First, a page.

[Review of Ferdinand Mount, The Tears of the Rajas: Mutiny, Money and Marriage in India, 1805-1905 (Simon & Schuster, 2015) by Shahid Amin]
A couple of years before he lost his mind, Ram Gharib Chaube, assistant to the ICS ethnologist William Crooke, and chief clerk in fellow Irishman and batch mate George A. Grierson’s Linguistic Survey of India, persuaded his master to let him collect folksongs about the Mutiny – worth their while as “indicators of the real feeling of the people fifty years after the occurrence”.
As befitting subaltern compositions in the Awadhi and other dialects, a large part of the Chaube Collection turned out to be dirges in the feminine register, as of the banishment of Awadh Nawab Wajid Ali Shah to Maita Buruj in Calcutta: “tum bin hazrat, aaj mulk bhayo suuno/ … Angrez Bahadur ain: muluk lai linho” (Without thee, my Lord, our des is now forlorn/ the Great Brits came and snatched away our country!) Another, a sensual longing for Raja Gulab Singh, the Thakur rebel of Barwa Batola, Hardoi intoned in the Dadra mode: “rahiya tori herun, ek baar daras dikkhawa re.” To which from his garhi-fort responded the Raja: Hear my words, Lady, I have slain foot-solders and cavalry, have slain a countless army. Or this love ditty sung by Gujar women of Saharanpur: “Logon ne lute shaal dushale; mere pyare ne lute rumal/ Meerut ka Sadr Bazar hai, mere sainyan lute na jane” (The Cantonment bazaar in Meerut is up for grabs after the mutiny in the barracks, and my gauche darling does not even know how to plunder properly).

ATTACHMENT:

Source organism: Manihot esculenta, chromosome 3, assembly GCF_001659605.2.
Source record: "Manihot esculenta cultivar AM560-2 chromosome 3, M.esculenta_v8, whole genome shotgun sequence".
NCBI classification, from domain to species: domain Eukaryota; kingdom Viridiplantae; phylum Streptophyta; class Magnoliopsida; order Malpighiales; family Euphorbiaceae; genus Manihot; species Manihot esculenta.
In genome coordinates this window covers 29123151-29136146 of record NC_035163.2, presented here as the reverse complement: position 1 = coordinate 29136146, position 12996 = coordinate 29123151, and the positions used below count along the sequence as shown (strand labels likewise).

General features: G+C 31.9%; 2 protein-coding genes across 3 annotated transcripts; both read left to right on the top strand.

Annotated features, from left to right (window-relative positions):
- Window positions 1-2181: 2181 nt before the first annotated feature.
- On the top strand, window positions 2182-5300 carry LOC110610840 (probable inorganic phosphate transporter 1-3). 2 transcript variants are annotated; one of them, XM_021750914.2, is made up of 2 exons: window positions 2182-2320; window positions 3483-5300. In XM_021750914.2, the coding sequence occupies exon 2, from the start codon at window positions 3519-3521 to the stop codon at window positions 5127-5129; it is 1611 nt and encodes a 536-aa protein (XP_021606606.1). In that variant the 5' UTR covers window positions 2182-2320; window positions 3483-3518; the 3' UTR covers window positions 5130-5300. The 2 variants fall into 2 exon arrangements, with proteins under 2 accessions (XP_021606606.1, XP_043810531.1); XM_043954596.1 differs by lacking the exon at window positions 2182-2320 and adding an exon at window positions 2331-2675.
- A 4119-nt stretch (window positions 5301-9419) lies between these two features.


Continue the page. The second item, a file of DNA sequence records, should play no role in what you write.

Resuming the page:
Grierson and Crooke, Chaube’s superiors, were both graduates of Trinity College, Dublin, had joined the coveted Indian Civil Service in 1871 along with Vincent A. Smith and four others from the same institution. This was the distinguished Irish contingent of District Collectors who contributed to colonial India’s knowledge economy, as our present rulers are wont to call it. Smith, a prolific historian, also unearthed Kasya, the site of Buddha’s niravana, 50 kms from Chauri Chaura. Crooke and Grierson were not expressly concerned with our history, being more concerned with matters ethnographic and linguistic.
Continue reading “Shahid Amin Reviews II: A Few Good Men of the Empire”